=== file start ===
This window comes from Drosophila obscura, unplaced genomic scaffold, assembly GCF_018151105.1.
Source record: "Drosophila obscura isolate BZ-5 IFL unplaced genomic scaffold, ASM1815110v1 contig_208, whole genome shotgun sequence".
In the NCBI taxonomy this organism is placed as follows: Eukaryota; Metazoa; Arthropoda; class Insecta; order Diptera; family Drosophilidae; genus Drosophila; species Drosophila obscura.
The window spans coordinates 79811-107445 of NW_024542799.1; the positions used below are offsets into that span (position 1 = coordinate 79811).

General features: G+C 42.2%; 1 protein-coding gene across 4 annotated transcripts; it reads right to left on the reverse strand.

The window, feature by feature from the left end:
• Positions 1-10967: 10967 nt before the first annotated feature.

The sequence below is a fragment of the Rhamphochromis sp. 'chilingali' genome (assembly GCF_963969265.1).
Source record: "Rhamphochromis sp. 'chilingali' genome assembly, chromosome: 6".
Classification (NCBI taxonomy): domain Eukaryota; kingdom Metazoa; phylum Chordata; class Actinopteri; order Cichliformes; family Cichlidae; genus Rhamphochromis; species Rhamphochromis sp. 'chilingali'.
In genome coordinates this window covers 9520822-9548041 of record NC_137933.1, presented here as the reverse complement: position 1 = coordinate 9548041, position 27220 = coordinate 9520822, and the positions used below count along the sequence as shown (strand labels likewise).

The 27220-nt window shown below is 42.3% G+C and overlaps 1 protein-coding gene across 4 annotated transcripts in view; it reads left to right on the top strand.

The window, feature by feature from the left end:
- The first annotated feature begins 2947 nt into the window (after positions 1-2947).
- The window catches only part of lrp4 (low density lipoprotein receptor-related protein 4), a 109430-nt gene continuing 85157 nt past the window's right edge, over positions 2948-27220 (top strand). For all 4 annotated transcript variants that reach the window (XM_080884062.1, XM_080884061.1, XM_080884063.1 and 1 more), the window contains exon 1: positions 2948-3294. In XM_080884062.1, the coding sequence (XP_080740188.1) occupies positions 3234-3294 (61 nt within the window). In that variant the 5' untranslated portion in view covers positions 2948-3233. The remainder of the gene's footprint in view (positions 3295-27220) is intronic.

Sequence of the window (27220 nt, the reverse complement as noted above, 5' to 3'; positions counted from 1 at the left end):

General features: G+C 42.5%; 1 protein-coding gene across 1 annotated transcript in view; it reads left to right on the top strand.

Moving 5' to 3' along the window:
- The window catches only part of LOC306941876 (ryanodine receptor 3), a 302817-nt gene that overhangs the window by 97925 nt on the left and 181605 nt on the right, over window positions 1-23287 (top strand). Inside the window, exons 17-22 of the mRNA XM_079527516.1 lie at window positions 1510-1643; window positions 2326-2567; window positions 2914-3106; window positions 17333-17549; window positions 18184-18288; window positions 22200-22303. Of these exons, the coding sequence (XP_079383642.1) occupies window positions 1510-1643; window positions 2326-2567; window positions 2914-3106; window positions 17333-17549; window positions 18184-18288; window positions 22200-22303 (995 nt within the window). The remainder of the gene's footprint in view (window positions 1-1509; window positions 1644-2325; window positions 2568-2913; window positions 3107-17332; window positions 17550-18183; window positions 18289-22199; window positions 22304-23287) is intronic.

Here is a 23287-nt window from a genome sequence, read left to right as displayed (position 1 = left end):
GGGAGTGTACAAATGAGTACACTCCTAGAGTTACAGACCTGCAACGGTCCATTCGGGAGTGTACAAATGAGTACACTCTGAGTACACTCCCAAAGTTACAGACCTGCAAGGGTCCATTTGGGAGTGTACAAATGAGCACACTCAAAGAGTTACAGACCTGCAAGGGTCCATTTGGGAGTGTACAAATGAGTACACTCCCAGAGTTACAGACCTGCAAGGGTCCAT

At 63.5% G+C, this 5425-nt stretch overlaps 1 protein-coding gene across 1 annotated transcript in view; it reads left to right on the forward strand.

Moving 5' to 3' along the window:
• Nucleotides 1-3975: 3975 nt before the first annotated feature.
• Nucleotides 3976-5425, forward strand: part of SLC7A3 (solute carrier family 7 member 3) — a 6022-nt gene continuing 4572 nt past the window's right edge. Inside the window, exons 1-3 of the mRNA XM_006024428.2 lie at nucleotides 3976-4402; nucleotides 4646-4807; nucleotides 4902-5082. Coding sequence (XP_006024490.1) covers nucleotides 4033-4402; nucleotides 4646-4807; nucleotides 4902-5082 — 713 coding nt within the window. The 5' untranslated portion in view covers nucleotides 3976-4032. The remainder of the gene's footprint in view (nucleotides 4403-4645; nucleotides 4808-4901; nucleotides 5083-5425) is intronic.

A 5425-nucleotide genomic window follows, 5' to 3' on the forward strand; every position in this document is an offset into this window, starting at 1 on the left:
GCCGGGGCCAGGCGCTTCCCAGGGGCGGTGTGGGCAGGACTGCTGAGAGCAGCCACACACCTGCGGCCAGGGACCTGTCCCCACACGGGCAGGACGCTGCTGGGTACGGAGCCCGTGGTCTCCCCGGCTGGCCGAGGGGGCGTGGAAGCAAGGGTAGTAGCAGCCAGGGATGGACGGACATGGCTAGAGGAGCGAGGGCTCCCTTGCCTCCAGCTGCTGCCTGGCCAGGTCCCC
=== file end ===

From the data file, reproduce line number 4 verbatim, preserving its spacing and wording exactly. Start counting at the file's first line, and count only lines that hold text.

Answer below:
The window spans coordinates 79811-107445 of NW_024542799.1; the positions used below are offsets into that span (position 1 = coordinate 79811).